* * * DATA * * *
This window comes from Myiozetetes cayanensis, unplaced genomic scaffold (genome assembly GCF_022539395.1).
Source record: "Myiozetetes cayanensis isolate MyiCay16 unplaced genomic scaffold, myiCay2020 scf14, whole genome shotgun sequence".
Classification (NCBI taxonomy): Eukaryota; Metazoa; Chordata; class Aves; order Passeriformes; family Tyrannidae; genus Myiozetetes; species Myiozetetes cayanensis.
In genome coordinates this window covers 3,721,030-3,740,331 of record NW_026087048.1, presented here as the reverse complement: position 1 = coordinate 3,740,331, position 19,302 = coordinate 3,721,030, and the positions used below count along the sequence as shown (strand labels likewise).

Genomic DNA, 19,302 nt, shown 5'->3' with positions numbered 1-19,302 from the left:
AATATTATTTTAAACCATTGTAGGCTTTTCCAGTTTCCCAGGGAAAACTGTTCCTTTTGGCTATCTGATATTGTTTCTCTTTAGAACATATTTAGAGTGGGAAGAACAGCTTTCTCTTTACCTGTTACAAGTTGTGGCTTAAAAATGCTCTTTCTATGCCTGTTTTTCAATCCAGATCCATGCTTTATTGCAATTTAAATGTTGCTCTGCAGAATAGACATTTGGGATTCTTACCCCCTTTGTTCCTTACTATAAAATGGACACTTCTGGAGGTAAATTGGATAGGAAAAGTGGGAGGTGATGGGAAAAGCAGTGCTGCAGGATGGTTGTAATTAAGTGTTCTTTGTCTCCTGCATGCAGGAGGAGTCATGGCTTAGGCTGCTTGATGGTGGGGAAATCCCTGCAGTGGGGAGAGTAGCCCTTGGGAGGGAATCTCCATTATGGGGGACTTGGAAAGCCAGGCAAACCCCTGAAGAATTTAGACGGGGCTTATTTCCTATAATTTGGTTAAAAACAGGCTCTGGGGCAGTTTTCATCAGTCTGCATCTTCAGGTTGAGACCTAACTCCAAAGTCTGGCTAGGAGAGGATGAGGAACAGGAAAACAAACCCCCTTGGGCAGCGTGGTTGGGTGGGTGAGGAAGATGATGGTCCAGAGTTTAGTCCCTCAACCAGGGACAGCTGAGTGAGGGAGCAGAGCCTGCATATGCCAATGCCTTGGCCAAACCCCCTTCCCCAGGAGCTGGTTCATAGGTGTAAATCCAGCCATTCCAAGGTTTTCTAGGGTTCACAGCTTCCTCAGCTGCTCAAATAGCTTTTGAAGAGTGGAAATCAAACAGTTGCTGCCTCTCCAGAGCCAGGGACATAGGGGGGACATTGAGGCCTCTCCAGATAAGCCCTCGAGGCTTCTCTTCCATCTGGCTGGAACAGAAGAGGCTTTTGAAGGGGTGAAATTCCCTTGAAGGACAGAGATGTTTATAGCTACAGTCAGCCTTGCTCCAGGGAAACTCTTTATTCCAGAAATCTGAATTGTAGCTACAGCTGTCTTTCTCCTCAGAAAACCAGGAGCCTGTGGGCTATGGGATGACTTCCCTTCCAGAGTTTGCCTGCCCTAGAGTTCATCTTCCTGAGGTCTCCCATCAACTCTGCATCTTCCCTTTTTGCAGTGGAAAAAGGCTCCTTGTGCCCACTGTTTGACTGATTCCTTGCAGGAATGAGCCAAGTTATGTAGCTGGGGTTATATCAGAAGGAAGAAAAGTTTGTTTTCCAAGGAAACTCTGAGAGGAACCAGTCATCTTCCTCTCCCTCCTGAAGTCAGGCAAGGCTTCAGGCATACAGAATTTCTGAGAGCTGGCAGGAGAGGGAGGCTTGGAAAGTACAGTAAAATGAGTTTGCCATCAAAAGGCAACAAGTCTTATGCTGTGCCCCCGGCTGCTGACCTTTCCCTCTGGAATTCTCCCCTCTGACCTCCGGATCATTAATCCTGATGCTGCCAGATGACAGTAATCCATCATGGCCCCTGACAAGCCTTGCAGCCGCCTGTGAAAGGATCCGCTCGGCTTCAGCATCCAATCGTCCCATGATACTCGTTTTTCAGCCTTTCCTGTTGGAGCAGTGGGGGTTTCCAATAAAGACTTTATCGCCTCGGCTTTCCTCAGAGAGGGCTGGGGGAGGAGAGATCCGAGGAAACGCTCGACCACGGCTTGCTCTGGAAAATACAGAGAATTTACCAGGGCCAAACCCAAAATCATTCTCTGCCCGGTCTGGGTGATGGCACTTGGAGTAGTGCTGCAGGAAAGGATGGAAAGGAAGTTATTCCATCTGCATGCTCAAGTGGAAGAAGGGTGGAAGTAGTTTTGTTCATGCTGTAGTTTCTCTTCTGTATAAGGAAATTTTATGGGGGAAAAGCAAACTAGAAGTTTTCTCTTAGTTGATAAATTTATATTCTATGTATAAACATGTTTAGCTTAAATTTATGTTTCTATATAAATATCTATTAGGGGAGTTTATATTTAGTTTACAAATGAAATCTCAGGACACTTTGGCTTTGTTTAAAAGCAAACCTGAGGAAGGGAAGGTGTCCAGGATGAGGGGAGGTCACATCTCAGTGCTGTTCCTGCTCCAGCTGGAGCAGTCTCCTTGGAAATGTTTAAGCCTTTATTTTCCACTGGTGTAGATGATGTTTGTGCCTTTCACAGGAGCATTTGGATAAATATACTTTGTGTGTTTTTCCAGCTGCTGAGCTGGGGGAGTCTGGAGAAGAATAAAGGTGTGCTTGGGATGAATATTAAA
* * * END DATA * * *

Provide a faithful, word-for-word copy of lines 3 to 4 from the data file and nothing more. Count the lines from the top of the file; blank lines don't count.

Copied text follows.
Classification (NCBI taxonomy): Eukaryota; Metazoa; Chordata; class Aves; order Passeriformes; family Tyrannidae; genus Myiozetetes; species Myiozetetes cayanensis.
In genome coordinates this window covers 3,721,030-3,740,331 of record NW_026087048.1, presented here as the reverse complement: position 1 = coordinate 3,740,331, position 19,302 = coordinate 3,721,030, and the positions used below count along the sequence as shown (strand labels likewise).